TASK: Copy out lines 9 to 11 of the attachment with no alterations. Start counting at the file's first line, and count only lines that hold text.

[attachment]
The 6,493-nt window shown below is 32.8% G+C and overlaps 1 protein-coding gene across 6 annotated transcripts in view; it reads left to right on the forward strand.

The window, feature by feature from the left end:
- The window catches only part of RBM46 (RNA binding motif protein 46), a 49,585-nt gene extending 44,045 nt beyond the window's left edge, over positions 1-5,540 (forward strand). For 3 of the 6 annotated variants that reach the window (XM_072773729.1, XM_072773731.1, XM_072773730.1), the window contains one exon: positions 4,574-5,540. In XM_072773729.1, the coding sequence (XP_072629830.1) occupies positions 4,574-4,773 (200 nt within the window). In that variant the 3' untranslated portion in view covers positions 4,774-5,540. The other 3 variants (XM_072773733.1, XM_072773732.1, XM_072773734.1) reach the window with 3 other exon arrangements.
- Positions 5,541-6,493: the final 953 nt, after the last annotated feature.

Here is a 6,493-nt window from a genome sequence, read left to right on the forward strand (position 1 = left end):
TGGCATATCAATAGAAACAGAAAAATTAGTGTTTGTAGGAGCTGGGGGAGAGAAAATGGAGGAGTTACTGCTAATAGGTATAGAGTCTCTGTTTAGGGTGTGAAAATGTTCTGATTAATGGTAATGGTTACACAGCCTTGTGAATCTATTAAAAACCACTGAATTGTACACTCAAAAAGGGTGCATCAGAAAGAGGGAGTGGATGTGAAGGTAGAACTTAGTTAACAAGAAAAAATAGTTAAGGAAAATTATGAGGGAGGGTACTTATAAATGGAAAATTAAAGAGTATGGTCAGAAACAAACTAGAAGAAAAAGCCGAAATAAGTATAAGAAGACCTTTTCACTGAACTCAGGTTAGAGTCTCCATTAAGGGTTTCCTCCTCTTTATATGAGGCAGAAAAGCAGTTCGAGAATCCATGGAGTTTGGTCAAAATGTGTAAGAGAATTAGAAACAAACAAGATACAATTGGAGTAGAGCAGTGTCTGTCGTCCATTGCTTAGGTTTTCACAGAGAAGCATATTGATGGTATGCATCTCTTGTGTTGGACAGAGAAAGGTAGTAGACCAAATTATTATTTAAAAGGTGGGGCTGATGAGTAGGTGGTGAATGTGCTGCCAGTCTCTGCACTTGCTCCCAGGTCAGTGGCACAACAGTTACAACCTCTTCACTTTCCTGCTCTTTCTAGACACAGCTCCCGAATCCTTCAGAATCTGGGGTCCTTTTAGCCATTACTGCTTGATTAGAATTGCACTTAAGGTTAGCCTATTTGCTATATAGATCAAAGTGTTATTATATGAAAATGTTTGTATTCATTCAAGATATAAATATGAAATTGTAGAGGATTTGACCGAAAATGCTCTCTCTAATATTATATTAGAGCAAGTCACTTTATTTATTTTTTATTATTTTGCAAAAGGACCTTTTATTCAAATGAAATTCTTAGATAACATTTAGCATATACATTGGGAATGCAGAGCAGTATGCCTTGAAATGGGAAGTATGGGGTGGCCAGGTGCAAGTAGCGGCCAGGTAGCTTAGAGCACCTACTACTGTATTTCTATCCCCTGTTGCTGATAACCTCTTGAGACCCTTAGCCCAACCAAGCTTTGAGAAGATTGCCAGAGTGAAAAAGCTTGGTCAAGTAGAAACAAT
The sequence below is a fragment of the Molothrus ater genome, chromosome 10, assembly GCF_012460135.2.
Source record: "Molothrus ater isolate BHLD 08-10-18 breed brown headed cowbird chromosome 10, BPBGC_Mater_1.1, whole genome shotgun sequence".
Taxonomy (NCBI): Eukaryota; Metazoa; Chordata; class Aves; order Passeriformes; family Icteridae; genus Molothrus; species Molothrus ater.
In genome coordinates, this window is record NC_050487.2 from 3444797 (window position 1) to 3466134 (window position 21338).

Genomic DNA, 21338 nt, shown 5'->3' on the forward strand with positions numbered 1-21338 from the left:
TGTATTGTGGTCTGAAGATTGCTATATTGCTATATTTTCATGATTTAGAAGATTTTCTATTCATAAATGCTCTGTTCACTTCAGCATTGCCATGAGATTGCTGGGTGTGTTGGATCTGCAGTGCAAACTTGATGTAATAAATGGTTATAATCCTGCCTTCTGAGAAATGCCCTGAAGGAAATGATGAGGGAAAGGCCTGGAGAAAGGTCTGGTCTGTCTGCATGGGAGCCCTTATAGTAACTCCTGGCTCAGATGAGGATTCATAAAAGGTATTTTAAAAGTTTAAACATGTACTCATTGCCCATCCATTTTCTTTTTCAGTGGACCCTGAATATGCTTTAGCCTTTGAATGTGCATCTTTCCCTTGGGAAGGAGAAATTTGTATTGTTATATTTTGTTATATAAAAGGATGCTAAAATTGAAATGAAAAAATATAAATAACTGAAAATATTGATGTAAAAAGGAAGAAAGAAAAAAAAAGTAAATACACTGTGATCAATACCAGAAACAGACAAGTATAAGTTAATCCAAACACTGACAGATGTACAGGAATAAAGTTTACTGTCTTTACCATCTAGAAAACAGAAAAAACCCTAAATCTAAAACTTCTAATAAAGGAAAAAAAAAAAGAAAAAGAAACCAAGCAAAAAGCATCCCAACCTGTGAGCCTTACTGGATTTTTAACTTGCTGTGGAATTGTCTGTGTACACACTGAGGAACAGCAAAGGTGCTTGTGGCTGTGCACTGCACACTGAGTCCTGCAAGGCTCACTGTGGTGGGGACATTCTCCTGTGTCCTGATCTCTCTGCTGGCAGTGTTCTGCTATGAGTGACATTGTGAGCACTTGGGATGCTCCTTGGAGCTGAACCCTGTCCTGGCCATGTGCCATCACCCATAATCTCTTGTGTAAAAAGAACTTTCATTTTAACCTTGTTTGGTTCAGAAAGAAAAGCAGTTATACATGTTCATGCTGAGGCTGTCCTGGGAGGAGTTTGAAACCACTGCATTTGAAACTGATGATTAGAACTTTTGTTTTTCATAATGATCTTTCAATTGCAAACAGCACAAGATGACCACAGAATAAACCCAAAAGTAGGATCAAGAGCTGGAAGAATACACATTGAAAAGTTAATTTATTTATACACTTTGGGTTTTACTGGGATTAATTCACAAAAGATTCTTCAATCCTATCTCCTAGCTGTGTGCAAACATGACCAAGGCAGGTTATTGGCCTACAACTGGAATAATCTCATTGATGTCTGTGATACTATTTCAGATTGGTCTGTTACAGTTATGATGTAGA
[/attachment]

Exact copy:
Taxonomy (NCBI): Eukaryota; Metazoa; Chordata; class Aves; order Passeriformes; family Icteridae; genus Molothrus; species Molothrus ater.
In genome coordinates, this window is record NC_050487.2 from 3444797 (window position 1) to 3466134 (window position 21338).

Genomic DNA, 21338 nt, shown 5'->3' on the forward strand with positions numbered 1-21338 from the left: